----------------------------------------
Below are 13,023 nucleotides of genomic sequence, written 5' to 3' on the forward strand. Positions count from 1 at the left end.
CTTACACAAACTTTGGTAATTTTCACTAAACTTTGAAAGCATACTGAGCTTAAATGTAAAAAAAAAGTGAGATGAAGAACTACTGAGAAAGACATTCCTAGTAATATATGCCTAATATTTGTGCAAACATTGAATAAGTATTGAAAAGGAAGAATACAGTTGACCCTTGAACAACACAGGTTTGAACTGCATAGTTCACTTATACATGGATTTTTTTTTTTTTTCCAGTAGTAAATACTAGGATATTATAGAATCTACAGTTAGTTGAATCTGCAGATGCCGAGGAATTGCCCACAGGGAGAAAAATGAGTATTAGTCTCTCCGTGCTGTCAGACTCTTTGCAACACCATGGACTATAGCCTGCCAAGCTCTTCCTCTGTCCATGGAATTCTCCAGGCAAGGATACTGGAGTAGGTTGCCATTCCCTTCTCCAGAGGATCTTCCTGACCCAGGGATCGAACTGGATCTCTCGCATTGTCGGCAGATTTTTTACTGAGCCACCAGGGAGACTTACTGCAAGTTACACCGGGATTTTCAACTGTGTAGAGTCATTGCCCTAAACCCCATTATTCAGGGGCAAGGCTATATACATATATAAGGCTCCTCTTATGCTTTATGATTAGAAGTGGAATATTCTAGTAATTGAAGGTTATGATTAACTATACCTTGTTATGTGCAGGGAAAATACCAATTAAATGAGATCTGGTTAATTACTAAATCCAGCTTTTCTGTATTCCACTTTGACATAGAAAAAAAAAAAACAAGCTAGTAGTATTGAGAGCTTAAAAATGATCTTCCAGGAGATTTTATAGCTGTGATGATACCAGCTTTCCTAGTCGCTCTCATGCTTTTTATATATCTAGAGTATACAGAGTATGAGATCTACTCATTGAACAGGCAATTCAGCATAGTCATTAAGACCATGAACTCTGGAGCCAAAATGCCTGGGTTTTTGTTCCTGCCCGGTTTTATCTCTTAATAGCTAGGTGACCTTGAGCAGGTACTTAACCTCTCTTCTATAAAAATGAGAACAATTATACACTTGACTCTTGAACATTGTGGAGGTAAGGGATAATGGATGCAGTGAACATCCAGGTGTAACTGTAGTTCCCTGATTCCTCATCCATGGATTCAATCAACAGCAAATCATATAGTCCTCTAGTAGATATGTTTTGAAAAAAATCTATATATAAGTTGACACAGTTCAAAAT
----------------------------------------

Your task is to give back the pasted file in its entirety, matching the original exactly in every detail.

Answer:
Below are 13,023 nucleotides of genomic sequence, written 5' to 3' on the forward strand. Positions count from 1 at the left end.
CTTACACAAACTTTGGTAATTTTCACTAAACTTTGAAAGCATACTGAGCTTAAATGTAAAAAAAAAGTGAGATGAAGAACTACTGAGAAAGACATTCCTAGTAATATATGCCTAATATTTGTGCAAACATTGAATAAGTATTGAAAAGGAAGAATACAGTTGACCCTTGAACAACACAGGTTTGAACTGCATAGTTCACTTATACATGGATTTTTTTTTTTTTTCCAGTAGTAAATACTAGGATATTATAGAATCTACAGTTAGTTGAATCTGCAGATGCCGAGGAATTGCCCACAGGGAGAAAAATGAGTATTAGTCTCTCCGTGCTGTCAGACTCTTTGCAACACCATGGACTATAGCCTGCCAAGCTCTTCCTCTGTCCATGGAATTCTCCAGGCAAGGATACTGGAGTAGGTTGCCATTCCCTTCTCCAGAGGATCTTCCTGACCCAGGGATCGAACTGGATCTCTCGCATTGTCGGCAGATTTTTTACTGAGCCACCAGGGAGACTTACTGCAAGTTACACCGGGATTTTCAACTGTGTAGAGTCATTGCCCTAAACCCCATTATTCAGGGGCAAGGCTATATACATATATAAGGCTCCTCTTATGCTTTATGATTAGAAGTGGAATATTCTAGTAATTGAAGGTTATGATTAACTATACCTTGTTATGTGCAGGGAAAATACCAATTAAATGAGATCTGGTTAATTACTAAATCCAGCTTTTCTGTATTCCACTTTGACATAGAAAAAAAAAAAACAAGCTAGTAGTATTGAGAGCTTAAAAATGATCTTCCAGGAGATTTTATAGCTGTGATGATACCAGCTTTCCTAGTCGCTCTCATGCTTTTTATATATCTAGAGTATACAGAGTATGAGATCTACTCATTGAACAGGCAATTCAGCATAGTCATTAAGACCATGAACTCTGGAGCCAAAATGCCTGGGTTTTTGTTCCTGCCCGGTTTTATCTCTTAATAGCTAGGTGACCTTGAGCAGGTACTTAACCTCTCTTCTATAAAAATGAGAACAATTATACACTTGACTCTTGAACATTGTGGAGGTAAGGGATAATGGATGCAGTGAACATCCAGGTGTAACTGTAGTTCCCTGATTCCTCATCCATGGATTCAATCAACAGCAAATCATATAGTCCTCTAGTAGATATGTTTTGAAAAAAATCTATATATAAGTTGACACAGTTCAAAAT